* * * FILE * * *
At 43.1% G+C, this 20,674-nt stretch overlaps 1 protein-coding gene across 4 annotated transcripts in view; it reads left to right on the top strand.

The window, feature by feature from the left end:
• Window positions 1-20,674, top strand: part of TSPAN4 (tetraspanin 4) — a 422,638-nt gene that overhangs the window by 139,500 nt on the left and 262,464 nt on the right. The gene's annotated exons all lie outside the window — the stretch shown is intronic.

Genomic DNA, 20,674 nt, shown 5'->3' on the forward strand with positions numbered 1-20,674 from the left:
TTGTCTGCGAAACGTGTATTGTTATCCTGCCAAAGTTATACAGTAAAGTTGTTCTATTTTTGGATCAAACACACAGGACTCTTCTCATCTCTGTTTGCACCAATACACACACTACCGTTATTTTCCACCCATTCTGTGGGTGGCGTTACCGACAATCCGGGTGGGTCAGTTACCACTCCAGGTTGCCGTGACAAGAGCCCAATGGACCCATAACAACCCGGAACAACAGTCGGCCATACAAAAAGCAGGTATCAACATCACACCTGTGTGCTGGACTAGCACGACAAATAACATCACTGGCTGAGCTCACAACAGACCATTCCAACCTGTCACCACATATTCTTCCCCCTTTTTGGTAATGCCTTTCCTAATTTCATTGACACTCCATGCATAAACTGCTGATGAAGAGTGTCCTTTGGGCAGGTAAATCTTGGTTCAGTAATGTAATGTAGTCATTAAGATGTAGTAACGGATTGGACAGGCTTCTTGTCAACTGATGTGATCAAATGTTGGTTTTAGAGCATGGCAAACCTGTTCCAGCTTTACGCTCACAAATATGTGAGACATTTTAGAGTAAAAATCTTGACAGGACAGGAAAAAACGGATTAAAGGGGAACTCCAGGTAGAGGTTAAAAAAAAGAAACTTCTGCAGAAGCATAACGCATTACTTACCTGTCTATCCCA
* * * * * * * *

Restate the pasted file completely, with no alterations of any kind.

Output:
At 43.1% G+C, this 20,674-nt stretch overlaps 1 protein-coding gene across 4 annotated transcripts in view; it reads left to right on the top strand.

The window, feature by feature from the left end:
• Window positions 1-20,674, top strand: part of TSPAN4 (tetraspanin 4) — a 422,638-nt gene that overhangs the window by 139,500 nt on the left and 262,464 nt on the right. The gene's annotated exons all lie outside the window — the stretch shown is intronic.

Genomic DNA, 20,674 nt, shown 5'->3' on the forward strand with positions numbered 1-20,674 from the left:
TTGTCTGCGAAACGTGTATTGTTATCCTGCCAAAGTTATACAGTAAAGTTGTTCTATTTTTGGATCAAACACACAGGACTCTTCTCATCTCTGTTTGCACCAATACACACACTACCGTTATTTTCCACCCATTCTGTGGGTGGCGTTACCGACAATCCGGGTGGGTCAGTTACCACTCCAGGTTGCCGTGACAAGAGCCCAATGGACCCATAACAACCCGGAACAACAGTCGGCCATACAAAAAGCAGGTATCAACATCACACCTGTGTGCTGGACTAGCACGACAAATAACATCACTGGCTGAGCTCACAACAGACCATTCCAACCTGTCACCACATATTCTTCCCCCTTTTTGGTAATGCCTTTCCTAATTTCATTGACACTCCATGCATAAACTGCTGATGAAGAGTGTCCTTTGGGCAGGTAAATCTTGGTTCAGTAATGTAATGTAGTCATTAAGATGTAGTAACGGATTGGACAGGCTTCTTGTCAACTGATGTGATCAAATGTTGGTTTTAGAGCATGGCAAACCTGTTCCAGCTTTACGCTCACAAATATGTGAGACATTTTAGAGTAAAAATCTTGACAGGACAGGAAAAAACGGATTAAAGGGGAACTCCAGGTAGAGGTTAAAAAAAAGAAACTTCTGCAGAAGCATAACGCATTACTTACCTGTCTATCCCA